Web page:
your pious father and mother, your pious brother and sister or any of your pious friends ; and they will tell you that all this is true; and perhaps they often have told you so. But if you are still in doubt ask your own consciences and they will tell you so. The only reason, wby you do not now feel yourselves in the gall of bitterness and the bonds of iniquity, is because you have neglected or refused to see the plague of your own hearts and to realize that ill desert, which you constantly carry about with you and which will infallibly bind you over to everlasting destruction, except you repent. And what reason have you to hope you ever will repent ? Neither the word, nor providence, nor patience of God have yet brought you to repentance. God may justly let you alone and leave you to fill up the measure of your sins and treasure up to yourselves wrath against the day of wrath and your final doom. There may be but a step between you and both temporal and eternal death. Agree with your adversary quickly, while you are in the way with him ; lest at any time the adversary deliver you to the judge and the judge deliver you to the officer and you be cast into prison. Verily I say unto you, you shall by no means come out thence, till you have paid the uttermost farthing."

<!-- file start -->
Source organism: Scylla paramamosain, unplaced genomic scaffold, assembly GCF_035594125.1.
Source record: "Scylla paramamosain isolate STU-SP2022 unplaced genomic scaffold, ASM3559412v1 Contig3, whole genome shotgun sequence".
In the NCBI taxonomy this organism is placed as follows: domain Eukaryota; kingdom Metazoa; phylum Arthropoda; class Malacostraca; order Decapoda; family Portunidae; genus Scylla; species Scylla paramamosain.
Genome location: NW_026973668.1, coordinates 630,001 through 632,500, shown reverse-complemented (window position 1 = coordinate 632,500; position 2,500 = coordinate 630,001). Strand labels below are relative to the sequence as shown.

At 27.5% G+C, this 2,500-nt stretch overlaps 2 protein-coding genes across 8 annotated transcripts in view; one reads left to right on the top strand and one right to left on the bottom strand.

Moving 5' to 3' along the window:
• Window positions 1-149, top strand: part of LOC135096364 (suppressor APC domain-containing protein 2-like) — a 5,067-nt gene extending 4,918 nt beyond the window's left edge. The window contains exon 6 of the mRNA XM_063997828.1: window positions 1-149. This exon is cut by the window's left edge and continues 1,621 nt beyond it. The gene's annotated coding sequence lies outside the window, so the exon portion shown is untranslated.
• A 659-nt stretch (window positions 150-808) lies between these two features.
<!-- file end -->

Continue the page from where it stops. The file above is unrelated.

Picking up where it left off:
MATTHEW, xxvi. 24.-It had been good for that man, if he had not been born.

Our Lord, the same night in which he was betrayed, called together his twelve disciples to celebrate the Passover. On that solemn occasion, he informed them of one peculiar circumstance of his approaching death, which he had never hinted to them before and 'which deeply affected their hearts. " As they did eat, he said, Verily I say unto you, that one of you shall betray me. And they were exceeding sorrowful ; and began every one to say unto him, Lord, is it I ? And he answered and said, He, that dippeth his hand with me in the dish, the same shall betray me. The Son of man goeth, as it is written of him ; but woe unto that man, by whom the Son of man is betrayed : it had been good for that man, if he had not been born."